UPDATE: 8/31/23, 9:39 a.m.

North Dakota Health and Human Services has released a statement on the matter:

ND Medicaid reviews and authorizes out-of-state services that are medically necessary and not available in North Dakota.

North Dakota’s review process is completed by a team of health care professionals who review medical documentation provided by the member’s primary care or in-state specialty provider.

To protect costs and prioritize spending, ND Medicaid members are required to exhaust in-state options prior to receiving care out-of-state.

ORIGINAL: 8/30/23, 5:48 p.m.

BISMARCK, N.D. (KXNET) — Visiting the doctor of your choice is ideal for any patient, and for any parent whose child needs help. But when insurance, specialty practitioners, and other factors come into play, this is not always possible.

This is a struggle that four-year-old Keegan Blair is facing, as Medicaid and a concerned parent fight over how best to care for his needs.

Keegan was born with a club foot, which points down and turns in instead of remaining straight.

Keegan’s mother, Maran, states that a surgical procedure would help fix the issue and allow him to stand up, but according to her, Medicaid’s treatment plan differed greatly from her own.

“Medicaid denied him the ability to see an out-of-state doctor at Gillette Children’s in St. Paul, Minnesota,” explained Blair, “because there’s an orthopedic surgeon here.”

As their decision would imply, Medicaid wants him to see a doctor here in North Dakota.

However, Blair says that she doesn’t want Keegan to go to the in-state surgeon. According to Keegan’s mother, the North Dakota doctor they were sent to did not do the initial X-rays requested by her and Keegan’s physical therapist.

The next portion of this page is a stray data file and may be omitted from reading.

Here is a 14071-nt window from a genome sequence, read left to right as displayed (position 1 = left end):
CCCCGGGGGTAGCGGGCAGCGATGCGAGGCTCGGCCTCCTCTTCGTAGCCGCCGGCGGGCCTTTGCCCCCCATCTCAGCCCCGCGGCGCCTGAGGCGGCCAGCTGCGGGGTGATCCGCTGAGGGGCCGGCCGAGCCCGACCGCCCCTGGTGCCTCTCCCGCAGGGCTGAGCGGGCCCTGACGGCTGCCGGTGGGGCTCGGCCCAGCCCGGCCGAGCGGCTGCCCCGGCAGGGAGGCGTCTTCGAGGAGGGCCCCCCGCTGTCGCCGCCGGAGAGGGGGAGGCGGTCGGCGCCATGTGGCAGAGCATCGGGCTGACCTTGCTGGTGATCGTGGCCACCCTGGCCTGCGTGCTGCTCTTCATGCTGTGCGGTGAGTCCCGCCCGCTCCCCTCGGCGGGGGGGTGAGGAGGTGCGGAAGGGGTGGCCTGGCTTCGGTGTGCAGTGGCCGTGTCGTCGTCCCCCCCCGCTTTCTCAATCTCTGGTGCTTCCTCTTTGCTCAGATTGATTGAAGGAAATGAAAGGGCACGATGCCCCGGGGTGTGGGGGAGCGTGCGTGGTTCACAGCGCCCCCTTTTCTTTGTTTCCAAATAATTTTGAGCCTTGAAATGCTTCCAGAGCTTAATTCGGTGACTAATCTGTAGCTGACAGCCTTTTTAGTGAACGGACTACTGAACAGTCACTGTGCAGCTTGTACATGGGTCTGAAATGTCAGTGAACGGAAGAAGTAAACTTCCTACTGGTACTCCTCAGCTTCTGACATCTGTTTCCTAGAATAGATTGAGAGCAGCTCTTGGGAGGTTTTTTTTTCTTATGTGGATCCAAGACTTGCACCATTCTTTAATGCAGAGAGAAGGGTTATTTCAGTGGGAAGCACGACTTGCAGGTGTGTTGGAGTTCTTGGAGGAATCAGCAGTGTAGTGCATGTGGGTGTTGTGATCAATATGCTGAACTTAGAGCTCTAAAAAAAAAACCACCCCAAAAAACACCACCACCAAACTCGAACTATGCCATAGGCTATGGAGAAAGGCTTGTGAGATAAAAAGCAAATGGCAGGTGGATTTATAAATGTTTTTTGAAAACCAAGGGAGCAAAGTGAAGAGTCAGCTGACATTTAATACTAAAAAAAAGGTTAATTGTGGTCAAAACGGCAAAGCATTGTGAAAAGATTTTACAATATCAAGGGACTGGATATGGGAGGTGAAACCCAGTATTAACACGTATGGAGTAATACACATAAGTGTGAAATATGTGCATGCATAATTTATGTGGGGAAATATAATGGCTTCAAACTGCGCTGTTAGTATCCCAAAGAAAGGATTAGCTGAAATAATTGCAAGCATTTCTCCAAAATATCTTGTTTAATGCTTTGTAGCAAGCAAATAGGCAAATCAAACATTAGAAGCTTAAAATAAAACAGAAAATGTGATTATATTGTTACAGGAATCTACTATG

She states that eventually, his pediatrician, not the surgeon, was able to take a set of necessary X-rays and if they had not done so, Keegan’s condition could have gone south extremely quickly.

“Both his hip and spine were concerning,” Blair recalled, “because his hip is dislocated, and will need surgery. He also has a mild case of scoliosis.”

She states that at Gillette Children’s in St. Paul, Minnesota, they work with more kids like Keegan, and have even built a previous relationship with him, meaning that heading to the hospital in the Twin Cities would make her and her family more comfortable.

But Keegan is not the only one suffering. Blair says that she will continue to advocate on her son’s behalf, but also that the clock is ticking to fix the problem.

“Unfortunately, it happens a lot,” she stated. “I know people who have wanted to go out of state for care and get denied. I think everyone has a right to a second opinion, no matter where the doctor’s at.”

Blair says Keegan’s pediatrician wrote a letter to appeal the denial. She has also reached out to the previous orthopedic surgeon in order to obtain a referral. 

KX News has attempted to contact Medicaid’s Medical Services Division with the North Dakota Health and Human Services Department. HHS is expected to send a statement Wednesday night, that will be posted as soon as it becomes available.